For any skeptics out there, I offer you two several prime examples: Louisa May Alcott’s Little Women and the more modern Katherine Patterson’s Bridge to Terabithia. First things first, Little Women (if these are spoilers, then you live under a rock and I offer no apologies–even Friends, yes, the sitcom, covered this): Beth dies, and Jo does not end up with her teenage companion Laurie. In other words, the perfect little family is shattered, and nothing can ever put it back together again. If your can read Little Women without crying during Beth’s last scenes, you have no heart. The tears I shed over the sweet (and yes, sometimes annoyingly perfect) littlest sister, Beth, remain one of my fondest childhood literary memories. I still cry when I watch one of the movie versions at Christmas; on a separate note, my very first crush *ever* was the young Christian Bale playing Laurie because he is perfect and perfectly beautiful. Here’s the point: I love the way the family repairs itself around Beth’s absence without ever forgetting her. It is real and raw. It is unexpected, even. If anyone, the father off fighting in the Civil War should die, right? And Beth survives one life-threatening illness. Shouldn’t she be safe? It’s a literary choice with a purpose. She doesn’t use Fate as an excuse. Rowling–you do a good job with this re: the death of Sirius Black. Meyer–you fail. Everyone? Really? Everyone gets to be happy? You could have at least killed off her dad! Give us something to show that this world is actually a dangerous place! Just saying it over and over does not quite do the trick. But here’s where Little Women crushes every competitor: Jo chooses a safer, simpler life when her heart takes her away from the boy fate seems to have provided for her. She grows up. She stops writing Gothic thrillers (perhaps another lesson for Ms. Meyer?) and starts writing about her family. Her marriage is not the big event. Her choice to stay, take over her Aunt’s giant mansion and turn it into a school? That is the event that solidifies Jo’s coming of age.

Now, did you know that there are sequels to Little Women? There are. They are nice, if you absolutely love Little Women, the way I do. But do you know why they are not marketed as The Jo March Saga? Well, they are just too darn happy, and there’s very little tension to keep anyone reading. Good Wives, Little Men. They just doesn’t have the same appeal as Jo’s coming-of-age story. Why does this matter? Because each book is its own book. Beginning, middle, END. Rowling and Meyer, do you hear me? Books are supposed to END! They are not supposed to hang off cliffs, preparing us all for the next one in the series! We’re supposed to keep reading because we are in love with your books, not because you have manipulated us into needing to find out what turn your stupid plot takes! (In case I sound harsh, I want to state I love most of Harry Potter, and will read them to my kids.) If you are going to write a novel, please write an ending. You can still have a sequel (or three, or six), it just takes a bit more skill to keep us reading.

I will spend less time on Bridge to Terabithia, because I don’t expect everyone to have read it. It does not have sequels, and I can’t imagine anything following it up. The “supernatural” is breathtaking in this story, and Patterson (a great writer), takes the time to show us how it parallels real life without hitting us over the head with stupid analogies. (I am still mad Meyer explains each of titles and what they mean as if it weren’t glaringly obvious and as if her readers were too stupid to figure it out and as if it didn’t feel totally out of place in the dialogue.) It’s the story of an unlikely friendship (with extra points for the inter-gender friendship), and I love its utter respect for young inner lives. Young adult fiction writers everywhere: read it and take notes. THIS is how you write all the ecstasy and heartbreak of being young. You show us that it changes who we are. Forever. With all the earnest respect I initially liked about Twilight and none of the spoon-fed sickly sweet stuff meant to help us swallow the “medicine” of perfectly ordinary life events. Perfectly ordinary does not necessitate any less emotion. Adults love Bridge to Terabithia, and I will be so excited to share it with my child when he or she is old enough. I could cry over it a hundred times, and I would still want to read it again. Because it is real.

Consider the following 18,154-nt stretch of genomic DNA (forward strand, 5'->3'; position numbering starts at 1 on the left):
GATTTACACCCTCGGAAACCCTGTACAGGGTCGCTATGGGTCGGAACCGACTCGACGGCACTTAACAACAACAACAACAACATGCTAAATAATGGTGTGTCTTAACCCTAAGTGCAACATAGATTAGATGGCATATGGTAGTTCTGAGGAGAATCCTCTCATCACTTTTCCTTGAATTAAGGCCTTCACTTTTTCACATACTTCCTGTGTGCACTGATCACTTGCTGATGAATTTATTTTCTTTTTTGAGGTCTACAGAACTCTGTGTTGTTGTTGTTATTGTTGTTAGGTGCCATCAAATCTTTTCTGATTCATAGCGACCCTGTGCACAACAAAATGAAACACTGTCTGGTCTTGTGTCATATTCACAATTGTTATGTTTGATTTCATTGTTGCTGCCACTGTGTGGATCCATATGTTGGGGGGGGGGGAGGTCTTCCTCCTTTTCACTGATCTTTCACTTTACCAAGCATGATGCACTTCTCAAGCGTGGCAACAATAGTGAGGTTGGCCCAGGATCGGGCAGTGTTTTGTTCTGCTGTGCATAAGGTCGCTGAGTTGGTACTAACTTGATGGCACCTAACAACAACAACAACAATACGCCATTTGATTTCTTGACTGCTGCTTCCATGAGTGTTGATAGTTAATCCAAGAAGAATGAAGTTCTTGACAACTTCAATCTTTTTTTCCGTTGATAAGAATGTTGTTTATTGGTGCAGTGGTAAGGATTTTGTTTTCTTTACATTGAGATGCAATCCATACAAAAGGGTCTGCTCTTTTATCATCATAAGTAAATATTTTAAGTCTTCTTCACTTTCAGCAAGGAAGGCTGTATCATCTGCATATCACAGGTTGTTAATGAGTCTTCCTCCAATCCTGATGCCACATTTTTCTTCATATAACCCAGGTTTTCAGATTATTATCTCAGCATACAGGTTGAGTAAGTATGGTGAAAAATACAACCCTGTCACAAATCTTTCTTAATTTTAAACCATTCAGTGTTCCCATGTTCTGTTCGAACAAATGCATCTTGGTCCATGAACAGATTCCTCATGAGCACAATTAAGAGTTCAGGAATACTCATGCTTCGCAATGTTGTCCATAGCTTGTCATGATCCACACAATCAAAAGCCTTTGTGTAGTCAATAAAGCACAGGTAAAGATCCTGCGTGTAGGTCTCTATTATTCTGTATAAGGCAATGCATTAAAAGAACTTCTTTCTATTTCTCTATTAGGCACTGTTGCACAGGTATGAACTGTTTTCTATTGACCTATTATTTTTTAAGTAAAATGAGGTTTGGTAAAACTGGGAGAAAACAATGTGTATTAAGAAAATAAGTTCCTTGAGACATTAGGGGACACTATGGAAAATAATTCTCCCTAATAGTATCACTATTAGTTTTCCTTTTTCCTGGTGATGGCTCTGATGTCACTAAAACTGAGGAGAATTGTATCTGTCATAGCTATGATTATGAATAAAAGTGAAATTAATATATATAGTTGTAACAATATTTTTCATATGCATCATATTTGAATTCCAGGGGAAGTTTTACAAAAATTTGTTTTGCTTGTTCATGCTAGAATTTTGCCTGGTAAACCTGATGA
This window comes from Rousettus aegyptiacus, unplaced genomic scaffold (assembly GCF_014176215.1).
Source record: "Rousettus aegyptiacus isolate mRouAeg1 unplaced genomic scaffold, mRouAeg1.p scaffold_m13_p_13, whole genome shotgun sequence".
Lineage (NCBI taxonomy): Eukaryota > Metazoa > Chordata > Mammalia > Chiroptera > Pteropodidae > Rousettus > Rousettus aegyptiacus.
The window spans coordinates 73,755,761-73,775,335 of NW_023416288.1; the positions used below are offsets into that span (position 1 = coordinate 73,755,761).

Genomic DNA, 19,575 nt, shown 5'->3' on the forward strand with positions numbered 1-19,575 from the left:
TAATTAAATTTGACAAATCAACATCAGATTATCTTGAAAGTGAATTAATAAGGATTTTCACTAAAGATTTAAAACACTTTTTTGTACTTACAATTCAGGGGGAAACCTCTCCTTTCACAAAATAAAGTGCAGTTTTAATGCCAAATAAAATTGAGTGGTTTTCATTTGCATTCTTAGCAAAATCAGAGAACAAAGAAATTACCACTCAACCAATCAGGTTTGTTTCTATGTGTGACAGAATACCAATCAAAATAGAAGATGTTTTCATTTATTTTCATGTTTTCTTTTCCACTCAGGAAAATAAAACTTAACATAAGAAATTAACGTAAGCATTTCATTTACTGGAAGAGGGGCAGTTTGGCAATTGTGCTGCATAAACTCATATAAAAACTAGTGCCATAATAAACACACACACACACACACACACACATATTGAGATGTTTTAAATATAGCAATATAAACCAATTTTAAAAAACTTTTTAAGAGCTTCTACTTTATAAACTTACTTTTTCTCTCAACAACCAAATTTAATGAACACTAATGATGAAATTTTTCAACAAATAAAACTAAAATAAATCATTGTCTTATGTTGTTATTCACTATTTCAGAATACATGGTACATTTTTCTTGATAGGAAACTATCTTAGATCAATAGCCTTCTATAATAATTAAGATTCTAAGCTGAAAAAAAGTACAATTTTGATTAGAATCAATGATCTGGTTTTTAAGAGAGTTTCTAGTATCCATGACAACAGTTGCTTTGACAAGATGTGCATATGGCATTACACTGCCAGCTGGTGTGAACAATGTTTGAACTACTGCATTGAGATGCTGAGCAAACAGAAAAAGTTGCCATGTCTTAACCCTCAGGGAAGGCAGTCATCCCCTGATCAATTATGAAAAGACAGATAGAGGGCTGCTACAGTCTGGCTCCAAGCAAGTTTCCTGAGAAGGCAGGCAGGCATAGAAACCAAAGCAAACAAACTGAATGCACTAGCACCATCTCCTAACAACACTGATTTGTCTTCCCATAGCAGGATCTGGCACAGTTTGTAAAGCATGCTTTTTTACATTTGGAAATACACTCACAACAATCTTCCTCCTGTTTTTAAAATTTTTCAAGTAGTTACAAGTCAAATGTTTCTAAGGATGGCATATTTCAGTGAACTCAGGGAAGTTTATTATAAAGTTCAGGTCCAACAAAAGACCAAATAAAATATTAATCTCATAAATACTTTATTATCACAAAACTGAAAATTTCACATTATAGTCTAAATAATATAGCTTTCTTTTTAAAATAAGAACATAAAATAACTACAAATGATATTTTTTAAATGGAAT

Love,

Reader and Informal Literary Critic

Anne-Marie

PS I am watching you. You can do better. Step up your game.

Twilight? Actually, I Get It

I put off reading the Twilight series for a long time. If it had gone away instead of seeping into American culture, I probably would have skipped it. I’m not above reading uber-popular pop fiction, I just happen to prefer magic and dragons to vampires and werewolves. I read the first Sookie Stackhouse book because I like True Blood, but it turns out I like watching the attractive actors on HBO more than I care about the story. I honestly just don’t care about Sookie on the page. But Anna Paquin? I find Anna Paquin completely fascinating. So, there’s your proof that I do not consider myself above vampires. Books about other kinds of magic just tend to be more complicated–an author usually has to explain how this magic works, how it’s used, who gets to use it, etc. But with vampires, what’s to explain? Not alive but not dead. Drink blood. Mostly bad, a couple good ones. Etc. Not since Buffy has a vampire held my attention, and I have yet to hear anyone claim that Twilight is well-written enough to merit a read for the sake of its prose.